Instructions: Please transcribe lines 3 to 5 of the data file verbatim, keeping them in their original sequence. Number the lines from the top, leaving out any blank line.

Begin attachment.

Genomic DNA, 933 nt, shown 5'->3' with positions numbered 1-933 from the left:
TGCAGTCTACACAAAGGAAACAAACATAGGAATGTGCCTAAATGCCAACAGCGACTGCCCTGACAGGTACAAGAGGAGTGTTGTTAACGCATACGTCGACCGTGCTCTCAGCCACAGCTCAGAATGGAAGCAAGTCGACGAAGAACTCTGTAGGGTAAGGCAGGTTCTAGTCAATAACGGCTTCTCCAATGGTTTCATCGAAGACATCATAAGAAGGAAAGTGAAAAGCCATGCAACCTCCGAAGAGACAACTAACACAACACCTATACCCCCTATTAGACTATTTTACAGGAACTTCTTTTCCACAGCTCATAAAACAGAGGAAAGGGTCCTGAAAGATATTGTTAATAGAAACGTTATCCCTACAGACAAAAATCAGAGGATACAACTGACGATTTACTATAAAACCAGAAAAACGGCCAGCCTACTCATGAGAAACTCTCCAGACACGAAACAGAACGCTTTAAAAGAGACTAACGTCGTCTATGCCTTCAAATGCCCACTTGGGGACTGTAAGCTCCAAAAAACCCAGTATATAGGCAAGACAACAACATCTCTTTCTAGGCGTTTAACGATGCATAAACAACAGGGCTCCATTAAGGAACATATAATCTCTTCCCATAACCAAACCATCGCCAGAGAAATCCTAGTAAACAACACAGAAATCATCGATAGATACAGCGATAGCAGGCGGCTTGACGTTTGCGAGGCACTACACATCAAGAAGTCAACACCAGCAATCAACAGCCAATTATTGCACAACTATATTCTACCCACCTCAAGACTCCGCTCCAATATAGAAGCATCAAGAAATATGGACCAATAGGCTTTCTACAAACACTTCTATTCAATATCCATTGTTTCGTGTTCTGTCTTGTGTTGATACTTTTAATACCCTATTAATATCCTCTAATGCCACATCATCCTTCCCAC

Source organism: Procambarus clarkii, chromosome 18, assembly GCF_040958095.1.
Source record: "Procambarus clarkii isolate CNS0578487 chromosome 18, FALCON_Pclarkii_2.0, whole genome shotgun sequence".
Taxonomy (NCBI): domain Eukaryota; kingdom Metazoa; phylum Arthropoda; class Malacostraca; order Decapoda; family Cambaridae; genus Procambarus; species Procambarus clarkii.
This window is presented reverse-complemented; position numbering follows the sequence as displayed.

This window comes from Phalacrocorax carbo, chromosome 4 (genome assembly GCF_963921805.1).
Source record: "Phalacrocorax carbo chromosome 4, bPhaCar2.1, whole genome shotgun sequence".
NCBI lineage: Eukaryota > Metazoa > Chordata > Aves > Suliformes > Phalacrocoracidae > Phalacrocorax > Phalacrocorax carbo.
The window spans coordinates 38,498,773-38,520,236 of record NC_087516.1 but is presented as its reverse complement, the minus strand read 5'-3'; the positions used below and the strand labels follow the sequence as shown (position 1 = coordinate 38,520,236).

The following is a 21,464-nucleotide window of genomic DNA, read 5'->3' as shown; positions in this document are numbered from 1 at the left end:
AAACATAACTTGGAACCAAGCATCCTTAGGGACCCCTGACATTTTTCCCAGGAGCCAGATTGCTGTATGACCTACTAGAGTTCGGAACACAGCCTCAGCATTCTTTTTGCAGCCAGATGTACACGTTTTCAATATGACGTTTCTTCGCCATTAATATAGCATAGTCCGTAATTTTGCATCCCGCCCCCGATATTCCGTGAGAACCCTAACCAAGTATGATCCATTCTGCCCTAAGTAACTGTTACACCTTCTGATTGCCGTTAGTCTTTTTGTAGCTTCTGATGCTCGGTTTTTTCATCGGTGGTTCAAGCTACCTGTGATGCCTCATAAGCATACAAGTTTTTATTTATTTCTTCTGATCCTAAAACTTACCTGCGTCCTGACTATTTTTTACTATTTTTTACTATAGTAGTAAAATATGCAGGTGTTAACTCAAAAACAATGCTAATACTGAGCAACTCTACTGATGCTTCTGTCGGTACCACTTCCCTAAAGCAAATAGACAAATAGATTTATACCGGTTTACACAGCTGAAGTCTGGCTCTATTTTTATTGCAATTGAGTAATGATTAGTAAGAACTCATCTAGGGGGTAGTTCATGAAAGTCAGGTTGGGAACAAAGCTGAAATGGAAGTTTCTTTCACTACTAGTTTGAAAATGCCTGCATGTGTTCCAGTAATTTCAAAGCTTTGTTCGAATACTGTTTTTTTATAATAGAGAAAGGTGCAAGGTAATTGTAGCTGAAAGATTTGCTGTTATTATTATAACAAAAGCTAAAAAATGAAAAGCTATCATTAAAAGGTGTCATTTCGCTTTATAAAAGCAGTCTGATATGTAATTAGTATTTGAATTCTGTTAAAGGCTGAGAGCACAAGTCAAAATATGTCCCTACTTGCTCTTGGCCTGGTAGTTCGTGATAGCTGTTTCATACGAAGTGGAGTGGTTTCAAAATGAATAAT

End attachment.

Source organism: Procambarus clarkii, chromosome 18, assembly GCF_040958095.1.
Source record: "Procambarus clarkii isolate CNS0578487 chromosome 18, FALCON_Pclarkii_2.0, whole genome shotgun sequence".
Taxonomy (NCBI): domain Eukaryota; kingdom Metazoa; phylum Arthropoda; class Malacostraca; order Decapoda; family Cambaridae; genus Procambarus; species Procambarus clarkii.